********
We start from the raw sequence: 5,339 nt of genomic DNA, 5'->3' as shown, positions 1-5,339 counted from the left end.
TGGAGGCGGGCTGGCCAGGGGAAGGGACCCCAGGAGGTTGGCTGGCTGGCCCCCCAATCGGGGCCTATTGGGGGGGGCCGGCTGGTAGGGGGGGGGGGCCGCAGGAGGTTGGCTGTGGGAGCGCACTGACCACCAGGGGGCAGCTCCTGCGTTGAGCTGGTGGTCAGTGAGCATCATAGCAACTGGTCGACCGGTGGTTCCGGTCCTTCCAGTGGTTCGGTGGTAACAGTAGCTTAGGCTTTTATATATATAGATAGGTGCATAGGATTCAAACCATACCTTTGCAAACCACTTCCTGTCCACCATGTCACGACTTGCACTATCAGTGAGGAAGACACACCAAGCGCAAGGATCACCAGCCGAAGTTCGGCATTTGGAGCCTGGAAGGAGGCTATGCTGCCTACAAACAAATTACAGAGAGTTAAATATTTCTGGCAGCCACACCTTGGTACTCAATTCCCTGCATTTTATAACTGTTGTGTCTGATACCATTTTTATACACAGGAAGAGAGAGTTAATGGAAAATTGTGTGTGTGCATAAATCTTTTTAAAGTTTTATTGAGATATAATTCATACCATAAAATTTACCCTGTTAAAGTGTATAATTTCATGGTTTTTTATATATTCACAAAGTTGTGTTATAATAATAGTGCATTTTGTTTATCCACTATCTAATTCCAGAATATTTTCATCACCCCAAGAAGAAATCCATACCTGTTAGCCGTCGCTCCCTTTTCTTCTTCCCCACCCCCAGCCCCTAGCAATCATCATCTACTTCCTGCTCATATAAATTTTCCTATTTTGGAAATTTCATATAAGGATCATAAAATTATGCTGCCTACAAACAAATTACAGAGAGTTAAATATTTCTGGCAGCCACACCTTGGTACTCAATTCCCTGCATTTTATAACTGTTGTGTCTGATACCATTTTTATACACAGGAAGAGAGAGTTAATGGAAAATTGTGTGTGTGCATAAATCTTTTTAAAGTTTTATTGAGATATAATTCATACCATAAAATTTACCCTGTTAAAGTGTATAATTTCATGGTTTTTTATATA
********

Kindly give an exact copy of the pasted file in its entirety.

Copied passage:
We start from the raw sequence: 5,339 nt of genomic DNA, 5'->3' as shown, positions 1-5,339 counted from the left end.
TGGAGGCGGGCTGGCCAGGGGAAGGGACCCCAGGAGGTTGGCTGGCTGGCCCCCCAATCGGGGCCTATTGGGGGGGGCCGGCTGGTAGGGGGGGGGGGCCGCAGGAGGTTGGCTGTGGGAGCGCACTGACCACCAGGGGGCAGCTCCTGCGTTGAGCTGGTGGTCAGTGAGCATCATAGCAACTGGTCGACCGGTGGTTCCGGTCCTTCCAGTGGTTCGGTGGTAACAGTAGCTTAGGCTTTTATATATATAGATAGGTGCATAGGATTCAAACCATACCTTTGCAAACCACTTCCTGTCCACCATGTCACGACTTGCACTATCAGTGAGGAAGACACACCAAGCGCAAGGATCACCAGCCGAAGTTCGGCATTTGGAGCCTGGAAGGAGGCTATGCTGCCTACAAACAAATTACAGAGAGTTAAATATTTCTGGCAGCCACACCTTGGTACTCAATTCCCTGCATTTTATAACTGTTGTGTCTGATACCATTTTTATACACAGGAAGAGAGAGTTAATGGAAAATTGTGTGTGTGCATAAATCTTTTTAAAGTTTTATTGAGATATAATTCATACCATAAAATTTACCCTGTTAAAGTGTATAATTTCATGGTTTTTTATATATTCACAAAGTTGTGTTATAATAATAGTGCATTTTGTTTATCCACTATCTAATTCCAGAATATTTTCATCACCCCAAGAAGAAATCCATACCTGTTAGCCGTCGCTCCCTTTTCTTCTTCCCCACCCCCAGCCCCTAGCAATCATCATCTACTTCCTGCTCATATAAATTTTCCTATTTTGGAAATTTCATATAAGGATCATAAAATTATGCTGCCTACAAACAAATTACAGAGAGTTAAATATTTCTGGCAGCCACACCTTGGTACTCAATTCCCTGCATTTTATAACTGTTGTGTCTGATACCATTTTTATACACAGGAAGAGAGAGTTAATGGAAAATTGTGTGTGTGCATAAATCTTTTTAAAGTTTTATTGAGATATAATTCATACCATAAAATTTACCCTGTTAAAGTGTATAATTTCATGGTTTTTTATATA